Jackson Hole Daily Snow

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By Alan Smith, Meteorologist Posted 20 days ago April 3, 2024

Significant Late Season Snow Event Possible this Weekend

Summary

Warm and dry conditions will prevail Wed-Thu though we will see an increase in clouds & winds on Thu. A slow-moving storm remains on track for the weekend with multiple waves of snow expected to add up to deep totals over time. Showers on Friday will give way to more widespread snow Fri night as a cold front moves thru. Heavier snow is expected Sat night to Sun night along with colder temps.

Short Term Forecast

Forecast for Wednesday:

High pressure will result in dry and sunny conditions along with warm temperatures. Highs will reach the low 40s at 9,000 feet and mid 50s in the valleys, making for a beautiful spring skiing day with snow conditions softening up as the day progresses. 

Forecast for Thursday:

It will be another mild day, including morning low temps with only a weak freeze expected in the mountains. Keep a close eye on low temps at weather stations in the mountains if you head out into the backcountry on Thursday morning. 

High temps will reach the low 40s (9,000 feet) to mid 50s (mountains) again in the afternoon, but we will see an increase in high-level cloud cover. Also, winds will become stronger out of the south with gusts to 30-40 mph at 10,000 feet from late morning through the afternoon.

Despite the uptick in high-level clouds, it will still be a spring skiing day with snow conditions softening up as the day progresses (softening earliest on east and south-facing slopes).

Forecast for Friday to Monday:

A strong and slow-moving low pressure system will impact our area this weekend, resulting in a transition back to winter conditions with the potential for significant snow totals to add up over time.

Changes will gradually begin to take hold on Friday as the first bit of moisture reaches our area from the south, downstream of the low pressure trough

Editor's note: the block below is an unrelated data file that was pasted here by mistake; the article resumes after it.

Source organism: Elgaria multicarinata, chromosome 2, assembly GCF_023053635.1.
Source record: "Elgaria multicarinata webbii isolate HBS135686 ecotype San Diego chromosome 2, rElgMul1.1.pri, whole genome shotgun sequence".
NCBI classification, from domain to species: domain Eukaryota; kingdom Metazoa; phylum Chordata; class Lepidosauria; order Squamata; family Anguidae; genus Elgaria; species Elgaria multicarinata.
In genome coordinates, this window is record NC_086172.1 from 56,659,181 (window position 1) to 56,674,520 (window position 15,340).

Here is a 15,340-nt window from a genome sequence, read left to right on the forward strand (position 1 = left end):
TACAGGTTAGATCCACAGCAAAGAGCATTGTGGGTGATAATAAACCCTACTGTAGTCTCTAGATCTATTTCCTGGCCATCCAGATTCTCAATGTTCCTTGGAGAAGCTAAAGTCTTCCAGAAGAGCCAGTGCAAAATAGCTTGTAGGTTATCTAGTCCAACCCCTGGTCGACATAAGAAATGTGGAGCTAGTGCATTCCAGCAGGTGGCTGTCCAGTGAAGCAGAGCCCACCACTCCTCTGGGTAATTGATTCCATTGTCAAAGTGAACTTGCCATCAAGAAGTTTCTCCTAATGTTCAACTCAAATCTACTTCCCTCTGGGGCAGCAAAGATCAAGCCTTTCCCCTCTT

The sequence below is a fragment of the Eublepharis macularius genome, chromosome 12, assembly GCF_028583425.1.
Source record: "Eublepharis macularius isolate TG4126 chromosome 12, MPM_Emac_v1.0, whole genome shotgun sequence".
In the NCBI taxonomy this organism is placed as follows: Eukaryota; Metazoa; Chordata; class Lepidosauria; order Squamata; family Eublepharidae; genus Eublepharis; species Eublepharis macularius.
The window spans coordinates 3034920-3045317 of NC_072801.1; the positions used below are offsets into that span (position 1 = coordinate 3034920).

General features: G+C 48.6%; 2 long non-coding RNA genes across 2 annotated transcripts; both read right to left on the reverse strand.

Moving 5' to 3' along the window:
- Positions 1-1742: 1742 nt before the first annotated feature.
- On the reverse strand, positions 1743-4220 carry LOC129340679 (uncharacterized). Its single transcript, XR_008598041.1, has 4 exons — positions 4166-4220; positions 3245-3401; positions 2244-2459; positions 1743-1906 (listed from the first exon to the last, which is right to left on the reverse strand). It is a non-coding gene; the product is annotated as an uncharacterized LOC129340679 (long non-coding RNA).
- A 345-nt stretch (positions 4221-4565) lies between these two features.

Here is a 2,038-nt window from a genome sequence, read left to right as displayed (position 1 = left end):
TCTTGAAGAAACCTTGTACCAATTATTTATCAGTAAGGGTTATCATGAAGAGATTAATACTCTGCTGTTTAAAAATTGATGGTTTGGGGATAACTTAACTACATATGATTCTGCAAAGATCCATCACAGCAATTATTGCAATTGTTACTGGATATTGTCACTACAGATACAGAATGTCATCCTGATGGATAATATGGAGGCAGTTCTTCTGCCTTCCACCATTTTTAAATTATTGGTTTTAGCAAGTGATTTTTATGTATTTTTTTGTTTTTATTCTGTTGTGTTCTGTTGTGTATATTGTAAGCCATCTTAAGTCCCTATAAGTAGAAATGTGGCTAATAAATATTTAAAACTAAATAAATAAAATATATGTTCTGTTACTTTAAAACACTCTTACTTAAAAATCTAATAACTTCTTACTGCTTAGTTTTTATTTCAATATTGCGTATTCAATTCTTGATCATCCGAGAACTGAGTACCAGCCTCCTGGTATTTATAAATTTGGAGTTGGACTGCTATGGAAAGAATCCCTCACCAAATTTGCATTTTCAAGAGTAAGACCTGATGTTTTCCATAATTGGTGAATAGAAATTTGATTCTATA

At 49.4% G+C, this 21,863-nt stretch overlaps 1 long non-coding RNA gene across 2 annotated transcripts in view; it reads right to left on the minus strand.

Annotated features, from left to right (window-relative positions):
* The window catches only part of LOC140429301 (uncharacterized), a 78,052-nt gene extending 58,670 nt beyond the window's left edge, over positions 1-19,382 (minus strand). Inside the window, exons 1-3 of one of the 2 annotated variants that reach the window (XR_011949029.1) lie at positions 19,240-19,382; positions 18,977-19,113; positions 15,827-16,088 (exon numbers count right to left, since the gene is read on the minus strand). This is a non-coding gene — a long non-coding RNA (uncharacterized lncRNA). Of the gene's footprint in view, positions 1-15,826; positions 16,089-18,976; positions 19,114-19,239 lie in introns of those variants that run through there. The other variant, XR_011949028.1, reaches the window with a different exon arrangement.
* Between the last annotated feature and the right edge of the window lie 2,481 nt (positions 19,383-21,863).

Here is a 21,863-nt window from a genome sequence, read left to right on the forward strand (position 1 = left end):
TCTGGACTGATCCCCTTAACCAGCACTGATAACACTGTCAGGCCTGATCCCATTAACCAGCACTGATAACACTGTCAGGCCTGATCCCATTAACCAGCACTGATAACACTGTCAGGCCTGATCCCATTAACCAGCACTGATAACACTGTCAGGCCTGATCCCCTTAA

Scattered showers and gusty south winds can be expected during the day on Friday, though widespread activity is not anticipated during the earlier stage at this time. Temperatures will be warm during the day on Friday, with snow levels as high as 8,000 feet on Friday afternoon, meaning that precipitation will start as rain showers across the lower elevations.

A cold front will arrive late afternoon or early evening on Friday, and this front will trigger a round of more widespread precipitation heading into the evening hours. Snow levels will eventually lower to the valley floor on Friday night as colder air filters in, with additional showers possible late into the night.

This first round on Friday-Friday night will result in light to moderate snow totals across the Tetons, and Saturday will likely feature dust-on-crust conditions with colder temperatures causing the old snow (underneath the new light snow) to stay firm. 

We will likely see a break during the day on Saturday with cloudy skies, moderate west winds, and only occasional light snow showers.

By late Saturday, the low pressure center will move into Eastern Wyoming. Winds wrapping around the low pressure center (aided by another low pressure system moving from N to S along the West Coast) will be out of the west/northwest and this will help to transport additional moisture into the Tetons from Saturday night through Monday morning.